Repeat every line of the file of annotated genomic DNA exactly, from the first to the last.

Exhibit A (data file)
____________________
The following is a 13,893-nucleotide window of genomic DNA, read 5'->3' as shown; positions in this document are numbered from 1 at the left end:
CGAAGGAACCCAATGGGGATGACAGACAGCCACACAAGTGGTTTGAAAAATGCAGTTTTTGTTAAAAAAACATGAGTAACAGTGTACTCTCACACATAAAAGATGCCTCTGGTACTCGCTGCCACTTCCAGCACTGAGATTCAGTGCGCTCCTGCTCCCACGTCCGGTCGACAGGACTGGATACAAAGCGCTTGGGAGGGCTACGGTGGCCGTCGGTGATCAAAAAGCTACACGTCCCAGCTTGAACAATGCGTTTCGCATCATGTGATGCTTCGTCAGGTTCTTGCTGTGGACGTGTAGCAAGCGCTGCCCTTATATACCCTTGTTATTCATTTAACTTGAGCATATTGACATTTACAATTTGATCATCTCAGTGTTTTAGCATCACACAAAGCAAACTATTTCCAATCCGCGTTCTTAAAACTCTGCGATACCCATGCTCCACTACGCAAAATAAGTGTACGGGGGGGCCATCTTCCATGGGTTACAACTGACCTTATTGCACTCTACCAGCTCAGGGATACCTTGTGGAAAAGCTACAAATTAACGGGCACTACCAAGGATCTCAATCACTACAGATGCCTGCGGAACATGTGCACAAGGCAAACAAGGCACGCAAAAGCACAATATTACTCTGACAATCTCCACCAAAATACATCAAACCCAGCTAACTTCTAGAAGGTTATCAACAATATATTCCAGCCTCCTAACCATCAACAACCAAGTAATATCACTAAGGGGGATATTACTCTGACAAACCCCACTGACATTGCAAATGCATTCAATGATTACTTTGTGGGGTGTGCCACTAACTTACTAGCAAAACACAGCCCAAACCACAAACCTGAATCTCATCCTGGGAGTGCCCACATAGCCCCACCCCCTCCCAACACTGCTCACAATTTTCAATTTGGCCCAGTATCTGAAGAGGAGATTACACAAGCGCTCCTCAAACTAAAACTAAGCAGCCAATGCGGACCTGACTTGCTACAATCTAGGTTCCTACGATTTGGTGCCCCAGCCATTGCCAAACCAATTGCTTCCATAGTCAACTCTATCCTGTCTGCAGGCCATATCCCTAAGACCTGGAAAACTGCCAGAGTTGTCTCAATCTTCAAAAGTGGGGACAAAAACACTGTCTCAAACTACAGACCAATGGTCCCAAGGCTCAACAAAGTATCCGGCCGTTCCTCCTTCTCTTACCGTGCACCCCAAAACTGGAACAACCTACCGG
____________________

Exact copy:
The following is a 13,893-nucleotide window of genomic DNA, read 5'->3' as shown; positions in this document are numbered from 1 at the left end:
CGAAGGAACCCAATGGGGATGACAGACAGCCACACAAGTGGTTTGAAAAATGCAGTTTTTGTTAAAAAAACATGAGTAACAGTGTACTCTCACACATAAAAGATGCCTCTGGTACTCGCTGCCACTTCCAGCACTGAGATTCAGTGCGCTCCTGCTCCCACGTCCGGTCGACAGGACTGGATACAAAGCGCTTGGGAGGGCTACGGTGGCCGTCGGTGATCAAAAAGCTACACGTCCCAGCTTGAACAATGCGTTTCGCATCATGTGATGCTTCGTCAGGTTCTTGCTGTGGACGTGTAGCAAGCGCTGCCCTTATATACCCTTGTTATTCATTTAACTTGAGCATATTGACATTTACAATTTGATCATCTCAGTGTTTTAGCATCACACAAAGCAAACTATTTCCAATCCGCGTTCTTAAAACTCTGCGATACCCATGCTCCACTACGCAAAATAAGTGTACGGGGGGGCCATCTTCCATGGGTTACAACTGACCTTATTGCACTCTACCAGCTCAGGGATACCTTGTGGAAAAGCTACAAATTAACGGGCACTACCAAGGATCTCAATCACTACAGATGCCTGCGGAACATGTGCACAAGGCAAACAAGGCACGCAAAAGCACAATATTACTCTGACAATCTCCACCAAAATACATCAAACCCAGCTAACTTCTAGAAGGTTATCAACAATATATTCCAGCCTCCTAACCATCAACAACCAAGTAATATCACTAAGGGGGATATTACTCTGACAAACCCCACTGACATTGCAAATGCATTCAATGATTACTTTGTGGGGTGTGCCACTAACTTACTAGCAAAACACAGCCCAAACCACAAACCTGAATCTCATCCTGGGAGTGCCCACATAGCCCCACCCCCTCCCAACACTGCTCACAATTTTCAATTTGGCCCAGTATCTGAAGAGGAGATTACACAAGCGCTCCTCAAACTAAAACTAAGCAGCCAATGCGGACCTGACTTGCTACAATCTAGGTTCCTACGATTTGGTGCCCCAGCCATTGCCAAACCAATTGCTTCCATAGTCAACTCTATCCTGTCTGCAGGCCATATCCCTAAGACCTGGAAAACTGCCAGAGTTGTCTCAATCTTCAAAAGTGGGGACAAAAACACTGTCTCAAACTACAGACCAATGGTCCCAAGGCTCAACAAAGTATCCGGCCGTTCCTCCTTCTCTTACCGTGCACCCCAAAACTGGAACAACCTACCGG